The oracle blockchain is a third-party platform that connects smart contracts with the outside world and vice versa. Most of these platforms use network oracles that search, query, verify and retrieve real-world data into smart contracts running decentralized applications (DApps); Others use APIs (Application Programming Interface).
In general, oracles are incentivized with a platform token, Chainlink $LINK, for example, to follow the rules of the platform and retrieve reliable and useful data. The more adoption we see of blockchain oracles, the more useful their token will be, thus increasing its value and rewards for oracles.
There are dozens of oracle blockchain vying to be the best on-chain data reliability solution. With so many options, it can be difficult for developers and companies to choose a solid option. Don’t worry – this article brings together the best industry-dominant blockchain oracles in 2022.
Chainlink provides off-chain data for a wide range of blockchain-based ecosystems: layer-1s. Layer-2s, sidechains, and all kinds of DApps that run on smart contracts. It was launched as an Ethereum-based oracle in 2019 by SmartContract, a San Francisco-based software company. In December 2021, Eric Schmidt, the former CEO of Google, joined Chainlink as a strategic advisor for future projects.
Chainlink provides on-chain services to hundreds of blockchain platforms and software companies, including Avalanche, Aave, Ampleforth, Compound, Swisscom, T-Systems, and the Associated Press.
Overall, Chainlink is a highly secure multi-chain platform that provides real-time on-chain services to hundreds of blockchain projects and software companies. Two of its most common features are:
- Chainlink Verified Random Function (VRF): A protocol that generates an array of random values, and a cryptographic proof of those values is specified. This functionality is mainly used by smart contracts that run DApps that rely on unexpected results.
- Chainlink Automation: Formerly known as Chainlink Keepers, it assists smart contracts with maintenance tasks such as harvesting, liquidation, re-establishment, setup costs, and risks when accessing off-chain markets.
2. Comprehensive Market Access – Best for Developers
Universal market access (UMA) is an Ethereum-based oracle that provides users with smart contract templates to create synthetic assets and financial contracts.
Synthetic financial contracts are tokenized versions of real-world products, such as derivatives, that iterate and track their performance and price using smart contracts, allowing casual investors exposure to a market with a high entry barrier.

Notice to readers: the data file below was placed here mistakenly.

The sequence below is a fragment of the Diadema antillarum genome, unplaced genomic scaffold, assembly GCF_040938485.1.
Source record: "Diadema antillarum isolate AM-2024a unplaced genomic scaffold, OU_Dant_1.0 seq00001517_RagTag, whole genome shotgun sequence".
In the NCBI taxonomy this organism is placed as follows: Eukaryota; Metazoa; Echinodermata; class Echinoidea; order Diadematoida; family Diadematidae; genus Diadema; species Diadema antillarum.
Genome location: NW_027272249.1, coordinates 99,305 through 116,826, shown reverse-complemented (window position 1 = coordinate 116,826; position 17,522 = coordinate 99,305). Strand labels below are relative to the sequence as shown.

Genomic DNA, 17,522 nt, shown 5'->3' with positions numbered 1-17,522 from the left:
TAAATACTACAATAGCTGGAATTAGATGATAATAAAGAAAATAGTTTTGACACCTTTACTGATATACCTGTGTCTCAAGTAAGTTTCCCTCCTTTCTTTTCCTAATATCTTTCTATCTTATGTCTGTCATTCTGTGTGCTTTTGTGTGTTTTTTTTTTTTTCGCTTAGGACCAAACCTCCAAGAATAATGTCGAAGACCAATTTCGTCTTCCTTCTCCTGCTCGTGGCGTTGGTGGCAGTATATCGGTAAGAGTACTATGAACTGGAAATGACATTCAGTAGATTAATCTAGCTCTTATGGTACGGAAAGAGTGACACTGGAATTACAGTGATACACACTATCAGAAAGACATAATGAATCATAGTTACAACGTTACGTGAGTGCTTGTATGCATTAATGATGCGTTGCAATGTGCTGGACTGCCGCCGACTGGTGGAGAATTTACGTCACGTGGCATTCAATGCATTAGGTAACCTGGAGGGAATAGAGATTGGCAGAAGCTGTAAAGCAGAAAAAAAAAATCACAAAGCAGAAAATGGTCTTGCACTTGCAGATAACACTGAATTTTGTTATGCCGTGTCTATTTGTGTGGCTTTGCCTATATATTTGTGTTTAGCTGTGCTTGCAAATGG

With UMA’s easy-to-use platform, users can digitize any financial products that exist in the real world: CFDs (Contracts for Difference), commodities, and even cryptocurrencies. In this way, DeFi markets can have a broader exposure to the real world. When it comes to crypto, UMA allows users to own Bitcoin without actually holding the currency by creating a token copy of BTC or other cryptocurrencies.
UMA is open source and decentralized – all smart contracts are powered and managed by the UMA community, who use the UMA token to vote and submit proposals. Users can also earn rewards by the amount of activity they spend and the number of tokens in the protocol.
API3 A community-governed oracle that allows users and developers of blockchain applications or companies to connect their Web3 applications to the platform to receive off-chain data streams from multiple markets, including stocks, commodities, cryptocurrencies, and more.
API3 uses dAPIs, decentralized application programming interfaces, to feed data directly from first-party sources, unlike other Oracles, which use Oracle nodes as intermediaries for searching, querying, and data delivery.
Another vital feature of API3 is Airnode, which is a Web3 middleware that connects web APIs directly to any blockchain application; This allows any API to be compatible with blockchain technology.
Some of the institutions that work with API3 are Fantom, Polygon, Digital Currency Group, AllianceBlock, and more.
The API3 token powers the API3 platform, which its owners use to participate and win voting rights in the API3 DAO (Decentralized Autonomous Organization). The set of API3 tokens allows customers to offer “coverage of service” in the event of a malfunction in dAPIs, helping them mitigate risks. Not all oracles provide this feature in the event of a malfunction or unreliability of oracle nodes.
4. band protocol
band protocol BandChain is a multi-chain oracle built on Cosmos, an interoperable networking ecosystem that provides tamper-resistant data feed into smart contracts using the public blockchain, BandChain.
BandChain validators request data from other APIs or websites and relay that data to users and entities. The protocol can send data to many blockchains thanks to Cosmos’ IBC (Inter-Blockchain Communication) protocol. Users can also write their own oracle scripts to receive data streams from the real world, from multiple markets such as stocks, assets, commodities, and cryptocurrencies, to real-life events such as weather, sports, and more.
Band Protocol uses a Proof of Stake (DpoS) delegation algorithm. When smart contracts request data, the protocol chooses a random validator with a large amount of $BAND pegged to take over the task. $BAND validators must share the protocol’s inflation token before the data can be retrieved, and other validators vote on the validity of said data.